Thursday’s quiz

1. Who said, It’s part of a writer’s profession, as it’s part of a spy’s profession, to prey on the community to which he’s attached, to take away information – often in secret – and to translate that into intelligence for his masters, whether it’s his readership or his spy masters. And I think that both professions are perhaps rather lonely.?

2. Who wrote The Spy Who Came In From The Cold?

3. It’s espion in French, espía in Spanish and tutei in Maori, what is it in English?

4. Who played James Bond in The Spy Who Loved Me?

5. GCSB Act – necessary, an over-reaction or . . .?

3 Responses to Thursday’s quiz

  1. Andrei says:

    (1) John le Carre
    (2) John le Carre
    (3) Spy
    (4) Timothy Dalton??
    (5) Don’t really know….

  2. Alwyn says:

    1. John le Carre
    2. John le Carre
    3. Spy
    4. Roger Moore
    5. I would like to think that Henry Stimson was correct when he said “Gentlemen don’t read each other’s mail” but I fear he wasn’t. Having them involved in something like the Kim Dotcomm saga worries me however.

  3. TraceyS says:


    I came across an article by Brunatti (2012), Public Policy and Administration, April 2013, vol. 28, no. 2 119-143. The author compares the intelligence communities (IC’s) of New Zealand, Australia, and Canada.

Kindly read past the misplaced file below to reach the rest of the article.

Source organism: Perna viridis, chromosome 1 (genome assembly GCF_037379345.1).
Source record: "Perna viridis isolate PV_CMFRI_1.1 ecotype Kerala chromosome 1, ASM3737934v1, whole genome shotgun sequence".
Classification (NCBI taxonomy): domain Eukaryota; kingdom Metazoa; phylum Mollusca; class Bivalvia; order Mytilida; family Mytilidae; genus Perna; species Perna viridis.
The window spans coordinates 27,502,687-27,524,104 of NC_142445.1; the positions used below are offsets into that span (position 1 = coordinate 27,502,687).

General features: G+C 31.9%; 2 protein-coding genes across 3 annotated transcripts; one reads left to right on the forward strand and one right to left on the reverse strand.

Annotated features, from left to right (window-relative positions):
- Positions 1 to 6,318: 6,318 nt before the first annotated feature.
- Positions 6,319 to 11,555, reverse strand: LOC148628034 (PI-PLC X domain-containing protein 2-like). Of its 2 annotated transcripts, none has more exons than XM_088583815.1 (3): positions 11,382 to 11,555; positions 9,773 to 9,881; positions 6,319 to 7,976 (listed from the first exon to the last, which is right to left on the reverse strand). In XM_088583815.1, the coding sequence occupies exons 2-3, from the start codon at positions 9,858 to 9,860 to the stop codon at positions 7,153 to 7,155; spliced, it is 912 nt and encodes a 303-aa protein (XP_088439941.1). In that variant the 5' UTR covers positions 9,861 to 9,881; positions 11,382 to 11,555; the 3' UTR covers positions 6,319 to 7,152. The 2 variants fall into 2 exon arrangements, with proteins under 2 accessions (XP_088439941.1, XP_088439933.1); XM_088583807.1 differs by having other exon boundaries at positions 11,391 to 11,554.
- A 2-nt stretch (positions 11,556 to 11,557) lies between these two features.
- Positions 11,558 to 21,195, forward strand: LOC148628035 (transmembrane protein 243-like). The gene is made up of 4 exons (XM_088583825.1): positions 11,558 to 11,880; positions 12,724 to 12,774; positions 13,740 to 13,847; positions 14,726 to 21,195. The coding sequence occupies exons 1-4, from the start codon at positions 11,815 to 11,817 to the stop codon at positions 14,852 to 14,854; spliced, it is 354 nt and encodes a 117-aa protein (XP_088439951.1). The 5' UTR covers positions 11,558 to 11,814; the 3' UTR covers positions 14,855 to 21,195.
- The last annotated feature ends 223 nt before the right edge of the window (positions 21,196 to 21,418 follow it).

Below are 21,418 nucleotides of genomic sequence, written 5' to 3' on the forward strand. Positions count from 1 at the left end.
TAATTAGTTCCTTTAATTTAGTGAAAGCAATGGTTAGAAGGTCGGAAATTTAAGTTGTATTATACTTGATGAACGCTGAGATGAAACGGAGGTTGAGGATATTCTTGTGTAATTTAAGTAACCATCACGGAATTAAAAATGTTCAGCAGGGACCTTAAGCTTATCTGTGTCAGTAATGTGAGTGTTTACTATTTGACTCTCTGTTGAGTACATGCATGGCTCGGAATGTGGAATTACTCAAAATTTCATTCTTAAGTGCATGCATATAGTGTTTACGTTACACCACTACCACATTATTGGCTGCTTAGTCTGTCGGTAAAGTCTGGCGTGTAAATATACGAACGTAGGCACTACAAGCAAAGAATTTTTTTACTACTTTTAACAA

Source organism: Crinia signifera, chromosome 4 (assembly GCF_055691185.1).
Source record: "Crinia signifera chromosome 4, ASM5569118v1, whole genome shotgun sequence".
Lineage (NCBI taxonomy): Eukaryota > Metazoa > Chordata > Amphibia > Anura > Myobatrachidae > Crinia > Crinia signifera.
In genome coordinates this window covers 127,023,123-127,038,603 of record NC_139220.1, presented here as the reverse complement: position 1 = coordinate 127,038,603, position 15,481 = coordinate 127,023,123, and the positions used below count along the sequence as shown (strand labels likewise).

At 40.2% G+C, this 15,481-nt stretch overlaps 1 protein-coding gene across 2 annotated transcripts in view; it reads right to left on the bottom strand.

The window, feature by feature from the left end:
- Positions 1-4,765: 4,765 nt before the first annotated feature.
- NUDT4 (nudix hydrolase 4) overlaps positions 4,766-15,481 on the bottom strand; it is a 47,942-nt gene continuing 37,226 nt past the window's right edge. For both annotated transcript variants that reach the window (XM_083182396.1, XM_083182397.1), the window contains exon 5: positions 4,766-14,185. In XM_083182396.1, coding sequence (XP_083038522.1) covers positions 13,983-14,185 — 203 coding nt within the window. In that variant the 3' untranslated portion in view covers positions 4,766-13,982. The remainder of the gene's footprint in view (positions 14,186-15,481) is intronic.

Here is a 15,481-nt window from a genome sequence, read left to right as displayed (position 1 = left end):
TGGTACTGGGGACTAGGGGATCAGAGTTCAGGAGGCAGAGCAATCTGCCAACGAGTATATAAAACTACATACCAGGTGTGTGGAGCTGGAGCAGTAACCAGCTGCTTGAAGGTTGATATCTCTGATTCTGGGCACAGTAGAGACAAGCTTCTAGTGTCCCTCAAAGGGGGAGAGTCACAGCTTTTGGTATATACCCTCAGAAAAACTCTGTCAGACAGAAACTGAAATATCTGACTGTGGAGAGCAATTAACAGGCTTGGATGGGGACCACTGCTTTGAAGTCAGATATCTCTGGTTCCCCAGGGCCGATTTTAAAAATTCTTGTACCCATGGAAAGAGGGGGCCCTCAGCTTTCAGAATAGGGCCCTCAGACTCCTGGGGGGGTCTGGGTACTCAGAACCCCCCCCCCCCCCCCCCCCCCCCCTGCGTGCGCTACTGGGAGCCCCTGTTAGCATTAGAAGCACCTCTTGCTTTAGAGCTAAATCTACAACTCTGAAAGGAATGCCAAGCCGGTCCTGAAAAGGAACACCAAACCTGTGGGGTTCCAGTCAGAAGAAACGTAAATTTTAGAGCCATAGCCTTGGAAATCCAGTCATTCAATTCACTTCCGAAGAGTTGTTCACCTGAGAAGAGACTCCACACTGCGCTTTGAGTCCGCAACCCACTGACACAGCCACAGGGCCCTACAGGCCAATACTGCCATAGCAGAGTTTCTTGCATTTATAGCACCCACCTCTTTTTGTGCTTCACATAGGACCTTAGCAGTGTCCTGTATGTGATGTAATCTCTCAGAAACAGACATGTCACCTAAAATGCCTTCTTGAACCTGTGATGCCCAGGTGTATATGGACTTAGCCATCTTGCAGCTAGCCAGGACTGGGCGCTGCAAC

There’s plenty of praise for New Zealand’s intelligence community, “[h]owever, GCSB is limited by law to collecting on external actors and therefore cannot fully satisfy the government’s foreign intelligence requirements.”

    The new legislation addresses that.

    Canada, he writes, “…faced a more complex national environment that has not consistently promoted a coherent approach to intelligence.” (p128). Brunatti cites, among other reasons “[s]tringent privacy laws impacted the ability of the Canadian IC to act across mandates, by actively limiting the ability of agencies to share information.”

    I am comfortable to read that we have a coherent approach here in NZ which has just been made stronger.

    It has been very difficult to find detailed and balanced information among screeds of webpages full of hype.

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